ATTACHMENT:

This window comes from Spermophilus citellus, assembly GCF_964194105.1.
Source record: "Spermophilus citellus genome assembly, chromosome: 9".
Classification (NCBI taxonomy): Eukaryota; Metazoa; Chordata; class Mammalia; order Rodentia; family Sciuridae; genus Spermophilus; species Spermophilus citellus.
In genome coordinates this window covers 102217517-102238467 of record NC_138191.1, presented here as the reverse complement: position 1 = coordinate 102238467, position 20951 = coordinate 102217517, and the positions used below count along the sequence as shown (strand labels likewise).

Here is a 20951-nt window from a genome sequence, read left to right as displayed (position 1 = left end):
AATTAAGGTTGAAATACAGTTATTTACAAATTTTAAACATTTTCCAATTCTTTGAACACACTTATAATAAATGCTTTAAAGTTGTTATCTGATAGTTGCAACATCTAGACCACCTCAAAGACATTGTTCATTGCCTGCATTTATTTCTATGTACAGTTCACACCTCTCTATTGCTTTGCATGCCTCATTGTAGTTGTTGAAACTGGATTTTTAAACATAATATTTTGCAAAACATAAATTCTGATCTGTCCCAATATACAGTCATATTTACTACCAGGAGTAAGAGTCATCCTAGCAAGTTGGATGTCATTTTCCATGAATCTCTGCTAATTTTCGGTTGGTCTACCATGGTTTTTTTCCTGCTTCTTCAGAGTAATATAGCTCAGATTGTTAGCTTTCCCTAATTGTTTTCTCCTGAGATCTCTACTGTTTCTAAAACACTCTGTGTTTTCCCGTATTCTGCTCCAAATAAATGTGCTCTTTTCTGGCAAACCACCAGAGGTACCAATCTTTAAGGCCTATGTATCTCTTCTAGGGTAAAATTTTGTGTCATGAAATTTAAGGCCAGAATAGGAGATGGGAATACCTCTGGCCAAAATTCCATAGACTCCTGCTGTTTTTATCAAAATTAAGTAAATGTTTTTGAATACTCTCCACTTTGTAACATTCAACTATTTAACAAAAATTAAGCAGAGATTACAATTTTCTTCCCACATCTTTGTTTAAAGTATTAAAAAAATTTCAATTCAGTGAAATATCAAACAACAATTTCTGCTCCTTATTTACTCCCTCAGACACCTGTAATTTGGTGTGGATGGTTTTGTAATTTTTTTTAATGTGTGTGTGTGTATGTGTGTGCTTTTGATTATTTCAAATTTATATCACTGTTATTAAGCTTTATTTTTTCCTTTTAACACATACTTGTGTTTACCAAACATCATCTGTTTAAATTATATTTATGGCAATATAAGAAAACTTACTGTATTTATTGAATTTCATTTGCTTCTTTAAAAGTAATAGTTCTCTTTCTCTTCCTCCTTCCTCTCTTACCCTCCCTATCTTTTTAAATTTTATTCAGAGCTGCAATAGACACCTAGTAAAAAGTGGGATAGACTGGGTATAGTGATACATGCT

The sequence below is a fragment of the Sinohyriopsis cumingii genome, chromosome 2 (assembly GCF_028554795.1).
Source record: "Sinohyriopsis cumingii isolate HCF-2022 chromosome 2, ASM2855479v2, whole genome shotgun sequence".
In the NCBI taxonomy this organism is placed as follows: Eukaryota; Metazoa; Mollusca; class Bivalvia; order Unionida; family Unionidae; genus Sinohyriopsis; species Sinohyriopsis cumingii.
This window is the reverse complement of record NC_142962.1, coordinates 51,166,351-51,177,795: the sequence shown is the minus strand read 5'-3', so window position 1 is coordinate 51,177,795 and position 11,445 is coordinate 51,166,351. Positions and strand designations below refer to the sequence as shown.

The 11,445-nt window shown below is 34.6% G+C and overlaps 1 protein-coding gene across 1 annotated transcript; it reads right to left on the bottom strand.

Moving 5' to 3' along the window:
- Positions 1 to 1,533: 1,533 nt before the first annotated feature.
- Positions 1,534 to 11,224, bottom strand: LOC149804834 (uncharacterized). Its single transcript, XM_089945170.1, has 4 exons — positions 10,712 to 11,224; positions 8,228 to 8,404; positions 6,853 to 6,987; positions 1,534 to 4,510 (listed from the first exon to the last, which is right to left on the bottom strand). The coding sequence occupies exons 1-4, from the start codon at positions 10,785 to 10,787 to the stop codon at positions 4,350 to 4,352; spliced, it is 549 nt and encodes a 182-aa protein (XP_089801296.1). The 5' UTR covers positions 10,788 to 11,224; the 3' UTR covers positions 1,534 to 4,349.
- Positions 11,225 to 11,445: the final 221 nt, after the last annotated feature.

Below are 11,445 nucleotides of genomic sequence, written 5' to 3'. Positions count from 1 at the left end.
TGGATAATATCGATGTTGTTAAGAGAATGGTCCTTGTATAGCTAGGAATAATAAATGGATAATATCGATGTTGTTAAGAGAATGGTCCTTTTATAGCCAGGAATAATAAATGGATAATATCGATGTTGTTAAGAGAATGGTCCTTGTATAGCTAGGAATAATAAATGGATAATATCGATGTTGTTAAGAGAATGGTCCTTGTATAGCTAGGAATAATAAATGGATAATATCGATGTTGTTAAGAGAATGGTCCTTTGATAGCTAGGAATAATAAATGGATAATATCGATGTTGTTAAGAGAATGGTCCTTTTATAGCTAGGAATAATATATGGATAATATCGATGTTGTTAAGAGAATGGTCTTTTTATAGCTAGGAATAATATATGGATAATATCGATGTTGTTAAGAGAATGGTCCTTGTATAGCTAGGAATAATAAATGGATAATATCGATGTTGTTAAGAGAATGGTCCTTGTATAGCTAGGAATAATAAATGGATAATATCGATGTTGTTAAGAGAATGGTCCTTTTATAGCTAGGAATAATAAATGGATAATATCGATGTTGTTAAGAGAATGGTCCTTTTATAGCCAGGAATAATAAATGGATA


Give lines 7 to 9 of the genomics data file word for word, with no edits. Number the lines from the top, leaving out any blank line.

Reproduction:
The sequence below is a fragment of the Sinohyriopsis cumingii genome, chromosome 2 (assembly GCF_028554795.1).
Source record: "Sinohyriopsis cumingii isolate HCF-2022 chromosome 2, ASM2855479v2, whole genome shotgun sequence".
In the NCBI taxonomy this organism is placed as follows: Eukaryota; Metazoa; Mollusca; class Bivalvia; order Unionida; family Unionidae; genus Sinohyriopsis; species Sinohyriopsis cumingii.